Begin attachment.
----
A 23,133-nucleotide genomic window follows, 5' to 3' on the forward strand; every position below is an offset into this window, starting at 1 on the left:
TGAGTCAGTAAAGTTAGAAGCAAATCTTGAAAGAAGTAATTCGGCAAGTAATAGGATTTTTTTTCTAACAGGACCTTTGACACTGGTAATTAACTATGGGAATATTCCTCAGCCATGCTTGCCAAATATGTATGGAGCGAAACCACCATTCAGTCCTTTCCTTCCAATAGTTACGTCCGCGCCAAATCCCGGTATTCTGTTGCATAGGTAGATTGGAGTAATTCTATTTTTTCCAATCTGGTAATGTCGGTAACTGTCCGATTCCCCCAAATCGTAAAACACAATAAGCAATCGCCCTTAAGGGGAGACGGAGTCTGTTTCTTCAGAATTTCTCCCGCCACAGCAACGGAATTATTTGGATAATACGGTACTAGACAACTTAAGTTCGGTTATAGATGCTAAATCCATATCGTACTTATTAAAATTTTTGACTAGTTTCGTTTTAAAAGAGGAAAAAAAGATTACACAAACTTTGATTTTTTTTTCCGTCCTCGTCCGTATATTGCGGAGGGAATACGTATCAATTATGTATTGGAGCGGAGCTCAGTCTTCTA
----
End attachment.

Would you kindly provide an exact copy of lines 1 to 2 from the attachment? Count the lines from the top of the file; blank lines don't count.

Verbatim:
A 23,133-nucleotide genomic window follows, 5' to 3' on the forward strand; every position below is an offset into this window, starting at 1 on the left:
TGAGTCAGTAAAGTTAGAAGCAAATCTTGAAAGAAGTAATTCGGCAAGTAATAGGATTTTTTTTCTAACAGGACCTTTGACACTGGTAATTAACTATGGGAATATTCCTCAGCCATGCTTGCCAAATATGTATGGAGCGAAACCACCATTCAGTCCTTTCCTTCCAATAGTTACGTCCGCGCCAAATCCCGGTATTCTGTTGCATAGGTAGATTGGAGTAATTCTATTTTTTCCAATCTGGTAATGTCGGTAACTGTCCGATTCCCCCAAATCGTAAAACACAATAAGCAATCGCCCTTAAGGGGAGACGGAGTCTGTTTCTTCAGAATTTCTCCCGCCACAGCAACGGAATTATTTGGATAATACGGTACTAGACAACTTAAGTTCGGTTATAGATGCTAAATCCATATCGTACTTATTAAAATTTTTGACTAGTTTCGTTTTAAAAGAGGAAAAAAAGATTACACAAACTTTGATTTTTTTTTCCGTCCTCGTCCGTATATTGCGGAGGGAATACGTATCAATTATGTATTGGAGCGGAGCTCAGTCTTCTA